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Flying Higher Than Ever

Posted: January 29, 2008 2:07 a.m.
Updated: March 31, 2008 2:01 a.m.
Sick and tired of sporting venues which continue to disallow the throwing of objects onto the field of play?

First, take a long, hard look at yourself.
Then, drive on over to Ice Station Valencia.
Chuck-a-puck is one of several attractions being used by the ice rink to bring fans to see the Valencia Flyers, a fast-paced, fan-friendly Saturday night sports possibility.
Ryan Marvin, the team's first-year head coach, is on the campaign trail, telling everyone he meets about the Junior A-level team.
"I'm out there trying to tell as many people as I can," the 26-year-old former NCAA Division III player said. "We'll go outside restaurants, movie theaters, wherever people hang out at night and tell them it's fast-paced, exciting - we have guys that can score a lot of goals and we have guys who aren't afraid to drop the gloves if they need to, either. People are not disappointed when they come."
It may be truer this year than any other.
After six seasons as a Junior B team, the Flyers have made the jump to the third-tier of the A-level. With only three other California teams playing at that level - conference rivals from Sacramento, Long Beach and San Diego - the Flyers have attracted a solid group of talented players.
Larry Broyere, Ice Station hockey director and Flyers General Manager, said the Flyers will play at the level for a two-year probationary period. They are now in their first.
"USA Hockey will decide if we deserve it," he said. "We're confident that they will."
Several of the players are College of the Canyons students, as the team has players from ages 15-to-20. Some have moved from New York, Minnesota and Idaho among other places to be a part of a third-tier Junior A squad.
Kevin Lap, the Flyers' team captain and graduate of Saugus High and Brian Voogt, the squad's leading scorer and Canyon graduate, are the top locals.
For most, the squad is an NCAA stepping stone.
"A lot of people don't realize, even though there's not a lot of college teams on the west coast, there's a lot of great hockey talent in Southern California," Marvin said. "This team gives these guys a chance to keep playing a high hockey and to showcase their talents to NCAA teams."
Currently the Flyers are 21-18-2. They are in third place in a five-team conference, setting up a likely playoff spot. They're currently battling it out with San Diego for a top-two position.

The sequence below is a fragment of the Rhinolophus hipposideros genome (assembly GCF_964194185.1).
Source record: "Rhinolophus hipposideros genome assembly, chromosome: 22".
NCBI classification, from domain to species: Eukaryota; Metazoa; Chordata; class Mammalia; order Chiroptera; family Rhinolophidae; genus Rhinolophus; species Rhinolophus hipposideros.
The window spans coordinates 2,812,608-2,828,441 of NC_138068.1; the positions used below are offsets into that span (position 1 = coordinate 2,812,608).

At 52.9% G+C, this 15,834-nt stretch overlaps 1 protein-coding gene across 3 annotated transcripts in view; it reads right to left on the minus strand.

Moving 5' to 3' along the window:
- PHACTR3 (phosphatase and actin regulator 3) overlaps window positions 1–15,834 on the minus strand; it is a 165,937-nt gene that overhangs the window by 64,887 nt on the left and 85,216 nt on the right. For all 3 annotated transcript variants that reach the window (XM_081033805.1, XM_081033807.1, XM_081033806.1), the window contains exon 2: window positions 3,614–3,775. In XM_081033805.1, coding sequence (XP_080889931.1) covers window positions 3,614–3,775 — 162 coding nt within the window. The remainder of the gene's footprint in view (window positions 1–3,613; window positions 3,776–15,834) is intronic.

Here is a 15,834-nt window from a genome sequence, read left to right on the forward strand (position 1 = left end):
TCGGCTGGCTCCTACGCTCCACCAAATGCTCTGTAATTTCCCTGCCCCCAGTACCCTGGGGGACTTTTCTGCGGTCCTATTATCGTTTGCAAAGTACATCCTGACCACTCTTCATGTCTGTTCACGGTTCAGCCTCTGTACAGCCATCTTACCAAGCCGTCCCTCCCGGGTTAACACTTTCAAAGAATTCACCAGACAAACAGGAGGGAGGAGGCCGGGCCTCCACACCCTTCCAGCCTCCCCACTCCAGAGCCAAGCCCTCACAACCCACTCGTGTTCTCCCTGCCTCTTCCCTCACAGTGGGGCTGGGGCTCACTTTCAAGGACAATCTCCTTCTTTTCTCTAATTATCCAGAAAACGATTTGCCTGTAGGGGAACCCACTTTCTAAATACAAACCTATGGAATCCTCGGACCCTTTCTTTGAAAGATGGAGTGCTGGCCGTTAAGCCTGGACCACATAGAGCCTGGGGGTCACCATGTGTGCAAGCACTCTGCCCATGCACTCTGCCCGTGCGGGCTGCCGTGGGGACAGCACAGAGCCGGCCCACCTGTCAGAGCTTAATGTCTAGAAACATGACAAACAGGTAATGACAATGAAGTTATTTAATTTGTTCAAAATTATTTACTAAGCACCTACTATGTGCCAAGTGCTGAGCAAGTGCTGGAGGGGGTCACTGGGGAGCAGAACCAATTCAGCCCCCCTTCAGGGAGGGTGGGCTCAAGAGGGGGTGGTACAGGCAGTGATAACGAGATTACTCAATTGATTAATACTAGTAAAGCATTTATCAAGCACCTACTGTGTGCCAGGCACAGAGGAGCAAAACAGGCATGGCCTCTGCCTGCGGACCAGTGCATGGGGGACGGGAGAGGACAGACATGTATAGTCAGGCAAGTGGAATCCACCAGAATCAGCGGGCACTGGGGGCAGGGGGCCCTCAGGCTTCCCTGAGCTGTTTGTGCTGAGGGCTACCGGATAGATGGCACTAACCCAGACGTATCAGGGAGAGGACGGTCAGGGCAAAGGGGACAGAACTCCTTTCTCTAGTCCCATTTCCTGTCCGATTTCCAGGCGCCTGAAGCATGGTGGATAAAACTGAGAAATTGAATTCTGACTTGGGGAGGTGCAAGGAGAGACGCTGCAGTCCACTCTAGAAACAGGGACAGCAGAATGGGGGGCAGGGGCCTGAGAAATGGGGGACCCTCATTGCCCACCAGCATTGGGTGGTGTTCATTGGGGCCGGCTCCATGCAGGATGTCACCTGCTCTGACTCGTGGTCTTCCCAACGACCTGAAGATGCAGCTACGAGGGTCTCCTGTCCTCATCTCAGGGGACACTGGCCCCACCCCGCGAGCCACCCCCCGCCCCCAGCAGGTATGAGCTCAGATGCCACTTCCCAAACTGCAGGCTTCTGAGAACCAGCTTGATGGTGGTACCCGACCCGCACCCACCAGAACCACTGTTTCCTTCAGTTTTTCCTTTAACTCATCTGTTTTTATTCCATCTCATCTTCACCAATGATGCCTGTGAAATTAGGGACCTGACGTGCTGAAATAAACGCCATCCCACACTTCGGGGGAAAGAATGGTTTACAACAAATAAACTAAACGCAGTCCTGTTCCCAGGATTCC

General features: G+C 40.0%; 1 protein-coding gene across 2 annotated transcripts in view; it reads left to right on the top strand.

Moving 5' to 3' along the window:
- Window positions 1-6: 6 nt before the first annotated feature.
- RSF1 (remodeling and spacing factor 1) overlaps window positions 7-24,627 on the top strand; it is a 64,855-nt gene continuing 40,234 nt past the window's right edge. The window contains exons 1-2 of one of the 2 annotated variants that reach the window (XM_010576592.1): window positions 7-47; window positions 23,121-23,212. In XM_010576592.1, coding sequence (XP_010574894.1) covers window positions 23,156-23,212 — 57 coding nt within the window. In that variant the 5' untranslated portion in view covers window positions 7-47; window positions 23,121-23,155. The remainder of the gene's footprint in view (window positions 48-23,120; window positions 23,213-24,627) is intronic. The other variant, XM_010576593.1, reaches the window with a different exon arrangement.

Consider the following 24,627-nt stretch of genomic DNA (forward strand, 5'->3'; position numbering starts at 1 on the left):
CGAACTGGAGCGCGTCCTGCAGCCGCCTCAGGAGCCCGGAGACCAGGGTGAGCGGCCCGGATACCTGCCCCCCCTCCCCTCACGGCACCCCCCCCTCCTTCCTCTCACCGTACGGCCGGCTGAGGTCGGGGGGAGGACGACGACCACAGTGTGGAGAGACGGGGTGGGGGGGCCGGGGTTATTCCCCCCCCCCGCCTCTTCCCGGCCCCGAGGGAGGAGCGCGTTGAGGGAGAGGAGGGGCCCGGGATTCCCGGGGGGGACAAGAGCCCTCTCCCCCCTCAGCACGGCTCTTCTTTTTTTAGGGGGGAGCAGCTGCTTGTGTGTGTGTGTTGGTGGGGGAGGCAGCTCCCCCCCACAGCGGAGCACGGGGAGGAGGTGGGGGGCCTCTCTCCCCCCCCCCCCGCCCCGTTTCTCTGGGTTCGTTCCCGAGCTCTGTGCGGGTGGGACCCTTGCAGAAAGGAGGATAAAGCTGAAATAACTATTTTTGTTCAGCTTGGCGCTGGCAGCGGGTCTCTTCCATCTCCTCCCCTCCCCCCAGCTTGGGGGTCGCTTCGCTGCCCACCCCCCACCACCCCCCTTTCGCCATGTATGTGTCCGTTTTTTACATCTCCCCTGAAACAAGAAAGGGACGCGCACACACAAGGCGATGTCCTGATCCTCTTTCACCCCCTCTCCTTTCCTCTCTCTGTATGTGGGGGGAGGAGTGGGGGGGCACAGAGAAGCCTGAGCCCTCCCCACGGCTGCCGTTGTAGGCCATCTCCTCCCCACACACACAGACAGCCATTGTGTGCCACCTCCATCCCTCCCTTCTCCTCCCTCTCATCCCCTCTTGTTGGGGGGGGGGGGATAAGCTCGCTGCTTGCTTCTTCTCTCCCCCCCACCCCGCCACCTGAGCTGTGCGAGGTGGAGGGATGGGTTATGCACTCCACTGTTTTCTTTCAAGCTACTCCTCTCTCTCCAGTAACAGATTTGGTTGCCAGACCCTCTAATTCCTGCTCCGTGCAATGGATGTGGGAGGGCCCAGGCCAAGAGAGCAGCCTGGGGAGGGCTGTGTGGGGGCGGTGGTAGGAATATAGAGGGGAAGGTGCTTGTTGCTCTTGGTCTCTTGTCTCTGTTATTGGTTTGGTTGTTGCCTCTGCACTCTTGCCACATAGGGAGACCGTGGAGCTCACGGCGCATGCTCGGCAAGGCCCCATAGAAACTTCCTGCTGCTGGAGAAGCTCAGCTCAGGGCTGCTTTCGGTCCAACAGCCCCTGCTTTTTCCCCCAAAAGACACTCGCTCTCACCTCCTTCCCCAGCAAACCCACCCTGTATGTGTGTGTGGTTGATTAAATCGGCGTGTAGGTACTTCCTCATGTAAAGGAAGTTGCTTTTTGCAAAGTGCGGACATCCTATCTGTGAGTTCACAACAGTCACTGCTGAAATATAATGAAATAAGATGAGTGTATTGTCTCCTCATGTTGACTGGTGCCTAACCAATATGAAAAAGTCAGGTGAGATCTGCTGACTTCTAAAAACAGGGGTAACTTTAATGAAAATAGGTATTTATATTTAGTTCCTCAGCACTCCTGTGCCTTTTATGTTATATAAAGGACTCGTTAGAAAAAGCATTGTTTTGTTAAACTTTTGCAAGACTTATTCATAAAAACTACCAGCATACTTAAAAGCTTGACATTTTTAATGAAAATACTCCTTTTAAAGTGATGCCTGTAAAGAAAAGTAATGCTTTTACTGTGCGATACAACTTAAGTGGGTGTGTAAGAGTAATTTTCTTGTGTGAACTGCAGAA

"The games are exciting on their own. It's great hockey," Broyere said, "We did a lot of preparing for the move to the next level, gathering talent so that we could live up to that level of play and give the fans a lot of excitement."
Chuck-a-puck is one of the side attractions.
During intermission between the second and third periods, fans attempt to throw pucks from their seats into a trash can in the center of the ice. Pucks are purchased for $1 each or seven for $5 and half of the money goes to the lucky fan who is able to fire one into the trash can successfully.
"It's like a 50-50 but more fun," Marvin said. "There's something cool about getting to throw stuff."
There are additional promotions to spice up the experience, including giveaways from Pita Pit. Every time the Flyers score a power-play goal at Ice Station, fans in attendance receive coupons for food from the restaurant.
Marvin has added another stamp of his own.
"I set up an air compressor with a horn that goes off whenever we score a goal," he says. "This thing is loud. I'm talking, the whole building rattles. People that are free skating, will walk over to try to figure out what's going on."
The Flyers have 11 games remaining.
They play Saturday night against Long Beach on the road then return home the following Saturday.
There's still plenty of pucks to be chucked and goals to be scored by the Valencia team.


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